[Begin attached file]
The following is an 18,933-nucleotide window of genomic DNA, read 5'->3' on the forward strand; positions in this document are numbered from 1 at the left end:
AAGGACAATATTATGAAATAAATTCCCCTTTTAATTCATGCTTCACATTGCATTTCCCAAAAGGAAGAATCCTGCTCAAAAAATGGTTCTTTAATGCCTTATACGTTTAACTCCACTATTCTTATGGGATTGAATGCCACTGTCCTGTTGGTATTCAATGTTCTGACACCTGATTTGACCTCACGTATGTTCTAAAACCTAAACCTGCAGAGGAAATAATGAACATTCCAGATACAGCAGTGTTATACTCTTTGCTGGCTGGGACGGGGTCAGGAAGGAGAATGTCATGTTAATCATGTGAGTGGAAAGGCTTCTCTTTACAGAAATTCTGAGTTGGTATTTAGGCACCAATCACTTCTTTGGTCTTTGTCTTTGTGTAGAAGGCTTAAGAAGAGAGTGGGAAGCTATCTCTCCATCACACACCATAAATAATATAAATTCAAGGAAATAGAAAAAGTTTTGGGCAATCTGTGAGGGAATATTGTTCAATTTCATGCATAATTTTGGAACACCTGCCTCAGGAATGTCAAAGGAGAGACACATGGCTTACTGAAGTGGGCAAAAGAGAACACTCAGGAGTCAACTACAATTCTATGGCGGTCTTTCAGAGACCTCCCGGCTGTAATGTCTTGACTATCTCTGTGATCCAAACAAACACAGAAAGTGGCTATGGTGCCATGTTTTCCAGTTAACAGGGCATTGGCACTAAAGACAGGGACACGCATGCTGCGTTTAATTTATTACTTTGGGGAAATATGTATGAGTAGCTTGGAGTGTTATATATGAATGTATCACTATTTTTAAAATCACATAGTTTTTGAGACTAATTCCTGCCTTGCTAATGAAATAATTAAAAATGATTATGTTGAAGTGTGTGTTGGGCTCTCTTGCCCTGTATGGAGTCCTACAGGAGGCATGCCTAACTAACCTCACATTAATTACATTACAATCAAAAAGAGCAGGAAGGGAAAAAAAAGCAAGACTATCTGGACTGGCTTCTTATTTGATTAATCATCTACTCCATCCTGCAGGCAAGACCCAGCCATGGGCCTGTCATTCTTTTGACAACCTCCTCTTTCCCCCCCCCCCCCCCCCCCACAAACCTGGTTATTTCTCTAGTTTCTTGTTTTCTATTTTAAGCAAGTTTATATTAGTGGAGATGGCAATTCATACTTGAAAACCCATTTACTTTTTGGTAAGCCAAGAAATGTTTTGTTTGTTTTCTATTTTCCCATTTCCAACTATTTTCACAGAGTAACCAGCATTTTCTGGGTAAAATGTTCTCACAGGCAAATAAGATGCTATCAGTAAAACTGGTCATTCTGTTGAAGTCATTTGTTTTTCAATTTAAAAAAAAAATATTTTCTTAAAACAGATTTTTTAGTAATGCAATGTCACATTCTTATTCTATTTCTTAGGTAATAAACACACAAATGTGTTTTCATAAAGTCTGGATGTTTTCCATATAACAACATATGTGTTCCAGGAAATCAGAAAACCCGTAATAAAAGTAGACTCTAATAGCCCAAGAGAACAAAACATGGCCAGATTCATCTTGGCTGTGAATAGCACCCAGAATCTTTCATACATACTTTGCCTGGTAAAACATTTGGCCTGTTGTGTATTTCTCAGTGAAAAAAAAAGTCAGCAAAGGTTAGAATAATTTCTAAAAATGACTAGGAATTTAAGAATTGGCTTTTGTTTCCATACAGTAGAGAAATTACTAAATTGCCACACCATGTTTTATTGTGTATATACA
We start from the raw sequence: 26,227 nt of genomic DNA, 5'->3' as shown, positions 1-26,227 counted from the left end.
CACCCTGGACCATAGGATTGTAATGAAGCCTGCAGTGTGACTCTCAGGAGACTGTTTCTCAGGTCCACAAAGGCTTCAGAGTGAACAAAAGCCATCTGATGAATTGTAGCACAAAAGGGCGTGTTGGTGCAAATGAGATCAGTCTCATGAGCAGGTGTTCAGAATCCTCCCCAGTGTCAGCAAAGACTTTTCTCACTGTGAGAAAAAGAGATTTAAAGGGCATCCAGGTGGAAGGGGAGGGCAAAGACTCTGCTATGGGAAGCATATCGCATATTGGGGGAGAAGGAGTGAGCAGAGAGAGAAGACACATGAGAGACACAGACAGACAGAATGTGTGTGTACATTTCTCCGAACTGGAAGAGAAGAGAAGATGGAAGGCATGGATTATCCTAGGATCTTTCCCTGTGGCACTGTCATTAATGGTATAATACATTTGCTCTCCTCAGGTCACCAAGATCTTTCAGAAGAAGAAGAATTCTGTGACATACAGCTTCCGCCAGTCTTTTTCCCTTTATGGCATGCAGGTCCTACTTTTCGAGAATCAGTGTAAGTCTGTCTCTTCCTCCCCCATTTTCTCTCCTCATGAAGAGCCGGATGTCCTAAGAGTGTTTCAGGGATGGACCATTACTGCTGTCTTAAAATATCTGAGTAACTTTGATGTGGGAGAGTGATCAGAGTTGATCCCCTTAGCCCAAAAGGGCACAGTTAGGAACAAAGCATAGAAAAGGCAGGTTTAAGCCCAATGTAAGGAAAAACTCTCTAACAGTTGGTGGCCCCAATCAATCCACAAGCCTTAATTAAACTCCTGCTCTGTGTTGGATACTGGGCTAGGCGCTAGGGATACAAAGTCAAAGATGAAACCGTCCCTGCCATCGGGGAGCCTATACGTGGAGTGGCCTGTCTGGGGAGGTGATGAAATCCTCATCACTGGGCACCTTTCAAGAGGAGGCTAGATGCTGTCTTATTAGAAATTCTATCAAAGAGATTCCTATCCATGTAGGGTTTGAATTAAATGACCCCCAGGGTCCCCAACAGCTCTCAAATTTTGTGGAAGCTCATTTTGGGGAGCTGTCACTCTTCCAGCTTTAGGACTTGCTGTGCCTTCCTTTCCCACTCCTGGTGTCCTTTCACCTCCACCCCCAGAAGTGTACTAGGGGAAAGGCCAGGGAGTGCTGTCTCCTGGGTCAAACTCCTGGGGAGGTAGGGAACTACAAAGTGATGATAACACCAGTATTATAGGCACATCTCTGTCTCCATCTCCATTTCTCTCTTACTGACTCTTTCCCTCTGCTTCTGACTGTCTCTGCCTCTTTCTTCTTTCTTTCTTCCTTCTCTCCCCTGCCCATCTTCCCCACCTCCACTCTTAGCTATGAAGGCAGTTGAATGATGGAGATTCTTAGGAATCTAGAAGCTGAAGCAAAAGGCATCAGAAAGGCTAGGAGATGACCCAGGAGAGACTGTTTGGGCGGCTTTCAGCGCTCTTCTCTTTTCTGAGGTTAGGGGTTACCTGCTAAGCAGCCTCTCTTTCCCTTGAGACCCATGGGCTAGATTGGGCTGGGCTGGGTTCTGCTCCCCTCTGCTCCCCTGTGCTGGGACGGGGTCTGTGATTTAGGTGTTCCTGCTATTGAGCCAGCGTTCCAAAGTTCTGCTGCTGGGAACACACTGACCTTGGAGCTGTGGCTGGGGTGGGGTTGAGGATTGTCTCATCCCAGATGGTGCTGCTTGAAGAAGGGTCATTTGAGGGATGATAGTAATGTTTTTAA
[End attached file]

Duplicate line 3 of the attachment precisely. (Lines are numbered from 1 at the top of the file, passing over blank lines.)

We start from the raw sequence: 26,227 nt of genomic DNA, 5'->3' as shown, positions 1-26,227 counted from the left end.